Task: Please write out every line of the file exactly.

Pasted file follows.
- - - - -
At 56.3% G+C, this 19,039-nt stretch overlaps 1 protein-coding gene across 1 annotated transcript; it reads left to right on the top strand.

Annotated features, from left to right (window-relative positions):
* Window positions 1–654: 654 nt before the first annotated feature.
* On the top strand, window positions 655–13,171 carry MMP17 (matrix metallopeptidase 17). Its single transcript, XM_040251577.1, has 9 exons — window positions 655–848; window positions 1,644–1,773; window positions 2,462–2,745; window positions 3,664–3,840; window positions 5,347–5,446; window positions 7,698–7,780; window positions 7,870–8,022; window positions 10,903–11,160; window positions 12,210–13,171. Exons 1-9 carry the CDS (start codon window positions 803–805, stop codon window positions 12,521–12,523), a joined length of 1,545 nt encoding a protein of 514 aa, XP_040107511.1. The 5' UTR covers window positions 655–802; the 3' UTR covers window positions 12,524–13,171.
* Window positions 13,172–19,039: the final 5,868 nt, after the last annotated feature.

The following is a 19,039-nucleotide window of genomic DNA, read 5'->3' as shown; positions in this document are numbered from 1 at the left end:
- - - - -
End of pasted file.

At 56.3% G+C, this 19,039-nt stretch overlaps 1 protein-coding gene across 1 annotated transcript; it reads left to right on the top strand.

Annotated features, from left to right (window-relative positions):
* Window positions 1–654: 654 nt before the first annotated feature.
* On the top strand, window positions 655–13,171 carry MMP17 (matrix metallopeptidase 17). Its single transcript, XM_040251577.1, has 9 exons — window positions 655–848; window positions 1,644–1,773; window positions 2,462–2,745; window positions 3,664–3,840; window positions 5,347–5,446; window positions 7,698–7,780; window positions 7,870–8,022; window positions 10,903–11,160; window positions 12,210–13,171. Exons 1-9 carry the CDS (start codon window positions 803–805, stop codon window positions 12,521–12,523), a joined length of 1,545 nt encoding a protein of 514 aa, XP_040107511.1. The 5' UTR covers window positions 655–802; the 3' UTR covers window positions 12,524–13,171.
* Window positions 13,172–19,039: the final 5,868 nt, after the last annotated feature.

The following is a 19,039-nucleotide window of genomic DNA, read 5'->3' as shown; positions in this document are numbered from 1 at the left end: